"Records" covered by Buckley must be those of "students" in (or formerly in)(fn20) attendance at the school.(fn21) For example, a student who is not accepted to law school, or who is accepted but does not enroll, has no Buckley right to access her application file.(fn22) "Records" are defined quite broadly by the statute. Any recorded information created or maintained(fn23) by a school, or a school employee, or a person "acting for"(fn24) a school (such as an independent contractor or privately retained attorney)(fn25) that directly relates to a particular student is a "record" for Buckley purposes.(fn26) The record must contain "personally identifiable" information about a student, usually (but not always) her name.(fn27) The information need not be recorded in words nor contained in written documents. Any permanent recording such as a tape or film, a picture, or a computer file(fn28) can be a "record."(fn29) Unrecorded information, such as something heard by a teacher, is not a Buckley record, nor (according to one court) is information about a student obtained from an external source such as a newspaper article.(fn30) Moreover, to be a Buckley record, student information does not have to be in the official "student file"; it may, for example, be in a teacher's desk, nurse's office, or principal's file.

Four kinds of school documents are explicitly excluded from the definition of "records" under Buckley. First, records under Buckley do not include "sole possession notes."(fn31) These are notes (such as a school counselor's notes of a treatment session) prepared by a single school employee which are neither accessible to, nor actually accessed by,(fn32) anyone except the employee or the employee's substitute, including other school employees. Second, for students aged 18 and over or in higher education only, records under Buckley do not include health treatment records accessible only to treatment staff, even if not sole possession notes.(fn33) Access is available, however, to a treatment professional of the student's choosing.(fn34) Third, as a result of recent amendments to the statute and regulations, Buckley records do not include records created and maintained for law enforcement purposes by a law enforcement unit(fn35) within a school.(fn36) Finally, information about former students after they have left a school (for example, accomplishments of an alumnae) are not Buckley records.(fn37)

C. "Parents" Under Buckley

Buckley gives rights to "parents." It defines "parents" broadly to include caretakers who are not biological parents, as well as adult students themselves.(fn38) Under Buckley, "parent" includes any parent (including noncustodial parents unless there is a court order or law specifically to the contrary)(fn39) or persons "acting as a parent in the absence of a [natural] parent" (guardian, stepparent, grandparent, etc.).(fn40) Buckley "parent" rights are transferred to students at the age of 18 or when they enroll in a higher education institution.(fn41) Thus, college and adult students (and former students) have the right to access their own records. In discussions that follow, the term "parent" refers to persons with Buckley rights, including adult and college students.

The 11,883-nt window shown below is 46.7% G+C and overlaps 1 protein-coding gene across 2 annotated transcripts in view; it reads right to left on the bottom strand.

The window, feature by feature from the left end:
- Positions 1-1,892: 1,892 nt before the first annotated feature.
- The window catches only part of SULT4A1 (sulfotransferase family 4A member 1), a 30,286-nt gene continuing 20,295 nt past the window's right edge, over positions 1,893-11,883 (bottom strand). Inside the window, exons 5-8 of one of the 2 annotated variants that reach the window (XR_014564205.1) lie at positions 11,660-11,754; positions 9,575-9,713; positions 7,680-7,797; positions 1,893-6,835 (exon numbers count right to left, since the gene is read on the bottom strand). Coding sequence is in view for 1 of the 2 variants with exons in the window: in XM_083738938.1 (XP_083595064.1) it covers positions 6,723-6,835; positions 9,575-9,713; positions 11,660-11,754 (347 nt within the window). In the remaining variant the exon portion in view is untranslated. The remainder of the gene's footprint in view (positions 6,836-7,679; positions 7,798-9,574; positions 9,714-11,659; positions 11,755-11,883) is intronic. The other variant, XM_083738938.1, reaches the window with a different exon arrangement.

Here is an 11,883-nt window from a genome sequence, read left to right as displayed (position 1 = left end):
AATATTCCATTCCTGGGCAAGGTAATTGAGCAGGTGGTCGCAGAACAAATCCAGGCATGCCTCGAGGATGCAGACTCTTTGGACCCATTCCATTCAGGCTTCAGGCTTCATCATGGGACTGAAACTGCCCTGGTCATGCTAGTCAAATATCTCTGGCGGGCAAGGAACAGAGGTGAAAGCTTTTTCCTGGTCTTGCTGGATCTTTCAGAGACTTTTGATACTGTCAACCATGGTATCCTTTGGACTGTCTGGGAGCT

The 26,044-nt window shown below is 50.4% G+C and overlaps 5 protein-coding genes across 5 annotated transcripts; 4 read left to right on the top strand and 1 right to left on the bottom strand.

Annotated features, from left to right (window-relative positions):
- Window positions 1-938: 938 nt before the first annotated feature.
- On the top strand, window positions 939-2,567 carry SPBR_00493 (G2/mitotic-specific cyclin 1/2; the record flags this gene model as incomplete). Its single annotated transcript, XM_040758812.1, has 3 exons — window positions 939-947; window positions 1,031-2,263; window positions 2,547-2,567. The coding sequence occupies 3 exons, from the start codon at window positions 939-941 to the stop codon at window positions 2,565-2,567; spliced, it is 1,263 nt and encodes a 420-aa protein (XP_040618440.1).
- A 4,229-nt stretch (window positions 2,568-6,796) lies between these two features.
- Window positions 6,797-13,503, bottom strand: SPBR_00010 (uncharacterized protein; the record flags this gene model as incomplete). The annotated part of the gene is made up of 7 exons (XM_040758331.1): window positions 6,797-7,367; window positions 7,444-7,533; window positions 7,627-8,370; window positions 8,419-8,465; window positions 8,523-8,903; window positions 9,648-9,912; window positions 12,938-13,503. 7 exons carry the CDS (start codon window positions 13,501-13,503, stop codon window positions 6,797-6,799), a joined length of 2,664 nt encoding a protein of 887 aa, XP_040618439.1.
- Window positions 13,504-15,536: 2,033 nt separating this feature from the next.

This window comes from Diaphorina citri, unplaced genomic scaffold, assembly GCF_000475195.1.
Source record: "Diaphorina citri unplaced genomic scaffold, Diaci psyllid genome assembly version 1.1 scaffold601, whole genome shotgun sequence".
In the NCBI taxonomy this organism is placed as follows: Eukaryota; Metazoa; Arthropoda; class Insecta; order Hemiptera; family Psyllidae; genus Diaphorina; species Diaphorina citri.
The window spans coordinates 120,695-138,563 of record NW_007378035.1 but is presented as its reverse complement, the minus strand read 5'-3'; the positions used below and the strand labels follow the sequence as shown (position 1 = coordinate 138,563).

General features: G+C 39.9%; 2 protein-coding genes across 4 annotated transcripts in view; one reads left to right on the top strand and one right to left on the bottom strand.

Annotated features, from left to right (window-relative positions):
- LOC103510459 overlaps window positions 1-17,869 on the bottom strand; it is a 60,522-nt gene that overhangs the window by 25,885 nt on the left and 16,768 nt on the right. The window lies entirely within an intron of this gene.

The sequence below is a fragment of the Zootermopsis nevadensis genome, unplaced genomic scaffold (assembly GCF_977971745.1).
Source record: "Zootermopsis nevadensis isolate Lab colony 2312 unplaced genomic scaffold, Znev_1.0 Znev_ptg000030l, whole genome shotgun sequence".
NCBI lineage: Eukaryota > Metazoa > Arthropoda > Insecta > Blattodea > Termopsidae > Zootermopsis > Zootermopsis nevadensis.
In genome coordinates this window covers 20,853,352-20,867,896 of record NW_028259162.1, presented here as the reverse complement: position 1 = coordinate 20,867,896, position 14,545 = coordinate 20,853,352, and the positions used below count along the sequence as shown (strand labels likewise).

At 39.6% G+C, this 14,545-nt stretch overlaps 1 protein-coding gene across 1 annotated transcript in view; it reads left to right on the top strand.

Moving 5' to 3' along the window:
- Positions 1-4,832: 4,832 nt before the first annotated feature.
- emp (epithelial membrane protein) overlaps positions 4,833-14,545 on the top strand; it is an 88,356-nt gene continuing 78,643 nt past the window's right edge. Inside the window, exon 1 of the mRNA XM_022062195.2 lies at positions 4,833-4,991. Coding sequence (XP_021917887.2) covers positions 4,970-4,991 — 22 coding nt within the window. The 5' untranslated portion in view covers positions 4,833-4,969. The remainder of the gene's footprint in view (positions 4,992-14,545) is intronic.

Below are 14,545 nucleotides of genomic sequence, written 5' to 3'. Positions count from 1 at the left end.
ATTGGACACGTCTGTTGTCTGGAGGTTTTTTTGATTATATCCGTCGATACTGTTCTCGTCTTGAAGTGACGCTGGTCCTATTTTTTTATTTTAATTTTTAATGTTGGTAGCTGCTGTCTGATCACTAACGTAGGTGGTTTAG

D. Right to Access Records Under Buckley

Buckley gives parents, upon request, the right to access their child's records within a "reasonable" time-no later than forty-five days after request.(fn42) Access does not generally include the right to a copy of record. Parents are entitled to a copy of their child's records only if denying the copy "would effectively prevent the parent from exercising the right to inspect and review the records."(fn43) In most cases, schools may charge parents a modest copy fee.(fn44) Access does include the right to "reasonable" explanations and interpretation of records, for example, a conference with a teacher about a report card grade.(fn45) Access rights may not be waived, except by older students who may waive access to letters of recommendation.(fn46)

E. Confidentiality of Records as to Third Parties

In general, third parties cannot access student records without written parent consent.(fn47) It is equally as prohibited under Buckley to disclose information contained in student records orally as it is to disclose the records themselves.(fn48) Under most circumstances, written, dated consent of a parent is required to release student records.(fn49) The consent must specify the records, the person to whom they are to be released, and the reason for the release.(fn50) When records are released pursuant to written consent, the parents and student are entitled to a copy (for a fee) of the released records upon request.(fn51) The many exceptions to the consent requirement are described in detail at 34 C.F.R. § 99.31. Schools may, but are not required to,(fn52) disclose student records without consent in the following circumstances:a. To other officials or employees of the school officials who have a legitimate educational...